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2016-17, Chhattisgarh: seven species of grasshoppers found
Discoveries made in Chhattisgarh in a span of 20 months
A small-granulated dark black and brown coloured pygmy grasshopper measuring about 9.07 mm revealed itself to the world in the forests of Chhattisgarh last month. Collected from moist deciduous forests in Korba district, the species was named Coptotettix korbensis.
Scientists from the Zoological Survey of India, Sunil Kumar Gupta and Kailash Chandra, have published the details of the new species in international science journals Zootaxa and Annales de la Societe Entomologique de France.
A few months ago another paper published in Halteres by the same authors brought to light a species of the short-horned grasshopper Epistaurus tinsensis. The species was collected from the Barnawapara Wildlife Sanctuary in Raipur.
Slightly larger than the recently discovered species, Epistaurus tinsensis has a yellowish brown body with dense long silvery pubescence.
Coptotettix korbensis and Epistaurus tinsensis are two new discoveries in 2017, but what is interesting is that seven species of grasshoppers have been discovered in the forests of Chhattisgarh in a span of just 20 months.
The five others were discovered in 2016. Four of the new discoveries were pygmy grasshopper Euparatettix dandakaranyensis from Bastar district of South Chhattisgarh, Poekilocerus geniplanus and Hedotettix angulatus from Barnawapara Wildlife Sanctuary and Ergatettix subtruncatus from Durg district of Chhattisgarh. Heteropternis raipurensis, a species of short-horned grasshopper, was discovered from Raipur district.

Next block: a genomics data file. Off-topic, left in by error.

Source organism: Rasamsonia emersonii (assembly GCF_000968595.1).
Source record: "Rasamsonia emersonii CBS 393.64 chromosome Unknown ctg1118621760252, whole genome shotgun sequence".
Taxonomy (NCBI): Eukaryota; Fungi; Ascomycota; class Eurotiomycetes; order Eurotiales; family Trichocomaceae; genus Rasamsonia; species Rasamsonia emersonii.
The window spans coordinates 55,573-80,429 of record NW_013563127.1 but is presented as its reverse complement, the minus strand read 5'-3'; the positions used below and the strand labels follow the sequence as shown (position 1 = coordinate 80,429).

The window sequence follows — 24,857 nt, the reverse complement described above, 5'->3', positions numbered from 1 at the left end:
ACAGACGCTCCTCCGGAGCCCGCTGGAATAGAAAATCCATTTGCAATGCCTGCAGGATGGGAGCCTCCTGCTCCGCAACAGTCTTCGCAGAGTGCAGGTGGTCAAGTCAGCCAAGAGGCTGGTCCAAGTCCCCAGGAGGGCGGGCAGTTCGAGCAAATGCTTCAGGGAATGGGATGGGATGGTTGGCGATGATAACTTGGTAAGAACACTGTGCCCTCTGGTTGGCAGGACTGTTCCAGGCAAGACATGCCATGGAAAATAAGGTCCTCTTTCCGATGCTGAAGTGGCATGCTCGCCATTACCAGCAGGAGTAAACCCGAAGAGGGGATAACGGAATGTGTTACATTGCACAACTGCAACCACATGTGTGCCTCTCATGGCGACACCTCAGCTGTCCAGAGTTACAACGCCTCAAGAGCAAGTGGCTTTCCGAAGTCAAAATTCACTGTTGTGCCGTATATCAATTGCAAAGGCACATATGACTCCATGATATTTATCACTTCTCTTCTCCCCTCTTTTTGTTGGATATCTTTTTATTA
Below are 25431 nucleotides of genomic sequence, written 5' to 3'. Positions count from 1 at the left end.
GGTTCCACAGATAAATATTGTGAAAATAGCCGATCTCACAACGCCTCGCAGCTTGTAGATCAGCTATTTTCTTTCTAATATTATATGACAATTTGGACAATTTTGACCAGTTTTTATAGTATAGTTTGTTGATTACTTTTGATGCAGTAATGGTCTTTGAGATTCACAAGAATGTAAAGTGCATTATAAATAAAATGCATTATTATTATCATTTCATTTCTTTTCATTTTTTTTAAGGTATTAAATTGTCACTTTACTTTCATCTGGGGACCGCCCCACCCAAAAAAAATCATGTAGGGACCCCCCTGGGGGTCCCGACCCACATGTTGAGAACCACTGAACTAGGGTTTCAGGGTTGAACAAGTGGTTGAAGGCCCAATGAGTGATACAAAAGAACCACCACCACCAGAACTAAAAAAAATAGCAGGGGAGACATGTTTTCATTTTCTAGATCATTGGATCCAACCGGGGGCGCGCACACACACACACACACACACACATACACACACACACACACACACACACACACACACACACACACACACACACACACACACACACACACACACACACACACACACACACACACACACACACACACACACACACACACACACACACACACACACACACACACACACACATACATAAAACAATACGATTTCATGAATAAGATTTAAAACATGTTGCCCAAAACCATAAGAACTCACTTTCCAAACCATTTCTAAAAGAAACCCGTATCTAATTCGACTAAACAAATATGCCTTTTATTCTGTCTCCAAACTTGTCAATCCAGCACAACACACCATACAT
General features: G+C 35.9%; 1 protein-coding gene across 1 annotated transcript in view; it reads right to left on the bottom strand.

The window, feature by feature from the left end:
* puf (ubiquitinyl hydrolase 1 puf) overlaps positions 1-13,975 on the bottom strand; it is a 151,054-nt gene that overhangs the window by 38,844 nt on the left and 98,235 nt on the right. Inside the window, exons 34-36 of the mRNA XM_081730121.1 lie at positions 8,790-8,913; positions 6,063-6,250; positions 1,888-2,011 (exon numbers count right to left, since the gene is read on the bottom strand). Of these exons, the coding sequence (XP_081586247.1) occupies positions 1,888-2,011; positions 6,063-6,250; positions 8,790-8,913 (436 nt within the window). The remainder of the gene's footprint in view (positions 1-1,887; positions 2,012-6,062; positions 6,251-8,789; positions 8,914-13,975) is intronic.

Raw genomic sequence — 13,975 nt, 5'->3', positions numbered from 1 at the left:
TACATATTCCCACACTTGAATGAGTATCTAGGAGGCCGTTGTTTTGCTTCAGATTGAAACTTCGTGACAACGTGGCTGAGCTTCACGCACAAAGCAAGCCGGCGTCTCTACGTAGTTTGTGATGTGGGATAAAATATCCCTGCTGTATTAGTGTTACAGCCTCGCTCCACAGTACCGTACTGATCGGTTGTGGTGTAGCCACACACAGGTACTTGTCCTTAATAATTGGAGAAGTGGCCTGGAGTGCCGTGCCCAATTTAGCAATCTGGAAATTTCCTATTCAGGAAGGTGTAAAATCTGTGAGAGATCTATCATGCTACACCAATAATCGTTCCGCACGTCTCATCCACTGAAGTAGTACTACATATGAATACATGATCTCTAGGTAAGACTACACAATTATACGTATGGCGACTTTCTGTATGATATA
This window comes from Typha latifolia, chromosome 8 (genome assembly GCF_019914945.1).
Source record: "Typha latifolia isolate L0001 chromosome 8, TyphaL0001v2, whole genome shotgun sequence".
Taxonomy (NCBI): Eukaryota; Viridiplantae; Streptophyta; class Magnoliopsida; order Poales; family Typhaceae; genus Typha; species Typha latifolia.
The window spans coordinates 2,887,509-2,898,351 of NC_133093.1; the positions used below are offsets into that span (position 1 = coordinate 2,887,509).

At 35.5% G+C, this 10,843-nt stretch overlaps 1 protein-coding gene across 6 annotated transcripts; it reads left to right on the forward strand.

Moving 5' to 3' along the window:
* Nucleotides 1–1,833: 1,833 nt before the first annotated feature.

Both pygmy and short-horned grasshoppers belong to Orthoptera (an order of Insecta) and one of the major differences between them is pronotum (prominent plate-like structure that covers all or part of the thorax of some insects). This extended backwards to cover abdomen in the pygmy, which is not the case with the short-horned.
Kailash Chandra, Director of ZSI, said the faunal diversity of the Chhattisgarh forests have not been explored earlier because of the difficult terrain and left-wing extremism.
“We have collected a lot of specimens of insects from 2011 after we signed an agreement with the Chhattisgarh government. The seven discoveries are not all. There are a number of other findings lined up for publication in the coming months,” Mr. Chandra said.
Mr. Gupta, who is behind the discoveries, said there are 1,033 species of Orthoptera in India, including 285 short-horned and 135 pygmy grasshoppers.
“These discoveries are interesting as grasshoppers have economic and ecological interest. They form an important link in the food chain and their predators include reptiles, amphibians, and birds and help directly in the protection of endangered species of birds, reptiles, amphibians and fishes,” Mr. Gupta said.
He added that new lizard species have also been discovered in Chhattisgarh.
Mr. Chandra said that since 2011, ZSI scientists have explored six districts and eight protected areas and have updated the faunal diversity of the State.